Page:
Sadly those symptoms have been all too present in my own life, and are present in the lives of many I talk with.  Many of us, including me, need wholeness.  We need to rejoin the inner and outer person, or as Palmer puts it, the "soul and role."

How does this happen?  There are perhaps many paths to wholeness.  One path is likely to be community.  Finding people with whom I can be real.  Whom I can trust enough to let my light shine, and whom I trust enough to share my darkness.  Perhaps we might call this community.  Can it be the church?  Ah, that is a scary thought, for often the church is not a safe place.

I think community is key, but I would suggest that the real starting place is the Spirit. "The secret is this, Christ in us. . . "  Christ in us, the Spirit, in us.  It is when the Spirit is in us that we have the capacity to be new people.  The Spirit illuminates, it helps us see the good and the bad.  The Spirit empowers, it gives us a capacity to begin to move beyond old patterns of behavior.  The Spirit moves us like wind, impassions us like fire. The spirit burns away the division between the external and internal and allows us to be whole.  And as people "becoming whole" (do we ever really get there?) we can connect in a new way with others on the same journey.  And thus we have community.  And perhaps, in wonderful moments, thus we have the church.

This is scary for me, this idea of being my true self.  For it is much safer to hide.  But I need to let my inner world shape my outer.  And I need to let the outer world impact and touch my inner world.  For in that way I become real, and truly touch others, and am touched by them. It is then that the walls come down.

Tuesday, February 2, 2010

Inner and Outer

Over the past week I have seen over a dozen people with some form of mental illness. And I have talked with a number of people from my church, as well as a couple of friends, and something startling emerged from those conversations.

What struck me was the degree to which almost universally the people I talked to had what is called - in psychology speak - an external locus of control.  Almost every one, in one way or another, was crediting people, events, circumstances outside, for what was going on inside.  A husband, a job, Obama, the GOP, taxes, the economy, children.  So many things are out there that we can point to which "cause" our inner state.  Sometimes those things make us sad, or mad, and at other times they bring us joy.  Or so we think.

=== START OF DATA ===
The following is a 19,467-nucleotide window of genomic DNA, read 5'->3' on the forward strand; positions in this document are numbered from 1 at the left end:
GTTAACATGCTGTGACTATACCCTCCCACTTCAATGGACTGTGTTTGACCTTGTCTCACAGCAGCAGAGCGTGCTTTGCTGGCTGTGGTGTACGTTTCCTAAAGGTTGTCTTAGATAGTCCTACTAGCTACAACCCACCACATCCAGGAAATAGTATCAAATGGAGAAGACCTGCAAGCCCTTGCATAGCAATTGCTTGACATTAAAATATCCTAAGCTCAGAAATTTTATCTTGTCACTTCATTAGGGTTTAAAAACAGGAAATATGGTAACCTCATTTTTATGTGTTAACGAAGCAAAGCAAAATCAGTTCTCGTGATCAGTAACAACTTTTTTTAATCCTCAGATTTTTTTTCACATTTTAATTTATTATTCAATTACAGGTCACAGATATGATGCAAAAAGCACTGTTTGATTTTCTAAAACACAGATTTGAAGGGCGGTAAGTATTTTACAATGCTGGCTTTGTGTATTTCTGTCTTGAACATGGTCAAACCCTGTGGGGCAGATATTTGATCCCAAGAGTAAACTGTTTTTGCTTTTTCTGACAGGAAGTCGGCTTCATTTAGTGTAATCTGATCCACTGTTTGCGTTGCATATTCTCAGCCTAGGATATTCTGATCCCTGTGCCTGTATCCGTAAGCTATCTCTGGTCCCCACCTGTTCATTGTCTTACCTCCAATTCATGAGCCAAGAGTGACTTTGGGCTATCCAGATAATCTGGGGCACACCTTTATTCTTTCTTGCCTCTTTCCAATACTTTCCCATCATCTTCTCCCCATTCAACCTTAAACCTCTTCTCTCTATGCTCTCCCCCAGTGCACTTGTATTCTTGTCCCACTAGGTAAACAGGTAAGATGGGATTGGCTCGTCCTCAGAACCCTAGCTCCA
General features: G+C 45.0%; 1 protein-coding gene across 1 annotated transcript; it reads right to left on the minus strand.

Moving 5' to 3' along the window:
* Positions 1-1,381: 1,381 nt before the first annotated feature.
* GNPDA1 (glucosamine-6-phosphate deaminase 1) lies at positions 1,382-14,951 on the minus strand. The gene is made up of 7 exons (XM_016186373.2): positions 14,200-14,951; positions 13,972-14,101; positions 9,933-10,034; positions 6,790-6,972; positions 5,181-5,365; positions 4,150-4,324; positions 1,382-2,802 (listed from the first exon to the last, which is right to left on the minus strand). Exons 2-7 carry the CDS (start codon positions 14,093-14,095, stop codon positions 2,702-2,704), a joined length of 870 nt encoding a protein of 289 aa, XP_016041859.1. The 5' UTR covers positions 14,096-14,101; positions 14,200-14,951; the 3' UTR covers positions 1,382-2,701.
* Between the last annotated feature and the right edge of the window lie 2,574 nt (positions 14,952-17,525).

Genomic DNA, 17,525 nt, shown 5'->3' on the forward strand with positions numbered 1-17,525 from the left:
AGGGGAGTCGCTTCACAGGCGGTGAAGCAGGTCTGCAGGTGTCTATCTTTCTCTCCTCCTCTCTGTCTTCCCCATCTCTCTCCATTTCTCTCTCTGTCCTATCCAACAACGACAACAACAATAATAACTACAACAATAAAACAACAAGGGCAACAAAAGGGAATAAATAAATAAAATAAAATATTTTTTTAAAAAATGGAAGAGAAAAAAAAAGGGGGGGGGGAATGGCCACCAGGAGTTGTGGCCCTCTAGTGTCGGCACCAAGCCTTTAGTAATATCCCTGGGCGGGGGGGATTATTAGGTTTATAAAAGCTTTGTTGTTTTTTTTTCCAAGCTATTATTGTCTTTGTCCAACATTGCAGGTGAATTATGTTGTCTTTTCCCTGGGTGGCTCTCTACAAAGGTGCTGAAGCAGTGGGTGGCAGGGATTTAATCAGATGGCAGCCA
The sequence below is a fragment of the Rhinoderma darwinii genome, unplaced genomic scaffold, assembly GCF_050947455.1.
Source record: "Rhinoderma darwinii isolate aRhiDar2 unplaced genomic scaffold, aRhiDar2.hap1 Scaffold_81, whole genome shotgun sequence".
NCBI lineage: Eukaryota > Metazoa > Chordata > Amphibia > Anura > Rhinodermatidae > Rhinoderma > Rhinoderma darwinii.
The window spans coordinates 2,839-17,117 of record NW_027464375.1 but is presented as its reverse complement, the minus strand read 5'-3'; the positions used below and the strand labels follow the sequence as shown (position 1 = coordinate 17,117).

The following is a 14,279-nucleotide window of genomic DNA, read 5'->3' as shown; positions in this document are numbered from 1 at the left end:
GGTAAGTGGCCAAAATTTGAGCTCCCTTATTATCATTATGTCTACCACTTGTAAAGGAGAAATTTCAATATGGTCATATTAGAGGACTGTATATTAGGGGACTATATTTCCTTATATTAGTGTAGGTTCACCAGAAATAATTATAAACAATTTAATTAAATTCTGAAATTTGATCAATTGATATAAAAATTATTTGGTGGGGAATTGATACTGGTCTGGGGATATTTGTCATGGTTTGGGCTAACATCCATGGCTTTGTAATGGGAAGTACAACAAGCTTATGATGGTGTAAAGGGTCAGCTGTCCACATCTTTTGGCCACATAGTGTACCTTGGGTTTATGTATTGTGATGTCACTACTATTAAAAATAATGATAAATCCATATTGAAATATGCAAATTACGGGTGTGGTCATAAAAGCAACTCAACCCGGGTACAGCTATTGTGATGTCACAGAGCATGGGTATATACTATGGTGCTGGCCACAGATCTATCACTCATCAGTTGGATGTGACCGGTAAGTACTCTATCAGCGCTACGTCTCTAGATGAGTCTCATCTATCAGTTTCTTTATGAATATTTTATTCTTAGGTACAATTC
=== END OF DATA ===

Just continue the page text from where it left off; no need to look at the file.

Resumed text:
But is this really true?  Is it what is happening outside us, or is it how we are responding to that external factor that is the problem?  When someone makes us feel bad, is it really how that person behaves toward me the problem, or how I chose to interpret that action?  An interpretation usually determined by "my stuff."  For example my insecurity, or my lack of self worth.

The same problem emerges when we seek happiness.  Is it a good thing that I rely on another person's acceptance or admiration to make me feel fulfilled?  Lou Marinoff notes that "most people who seek happiness through the pursuit of pleasure or euphoria become increasingly miserable... "  It doesn't matter what we seek, erotic love, power, status - any appetite that can be satisfied by some means external to our self is going to be temporary.

What we need is an "internal locus of control."  We need to find, within ourselves, the strength, the resources we need. For it is what is inside that counts.  For inside is God's Spirit.  As Paul notes, the secret is this, Christ in us!"  When we go inside, when inside we find strength, and inside we find joy, then we can be people who can withstand the battering that life gives us.  Then we can be people who find deep joy and contentment

It is then, as Paul notes in Ephesians, that "we will no longer be infants, tossed back and forth by the waves, and blown here and there by every wind of teaching and by the cunning and craftiness of men in their deceitful scheming."

In this world of polarities, of conflicting values, of voices screaming at us to buy this, or drink that - in this world where people are telling us to be afraid or hate - we need to turn inside, to the God who has become present in us in the Spirit.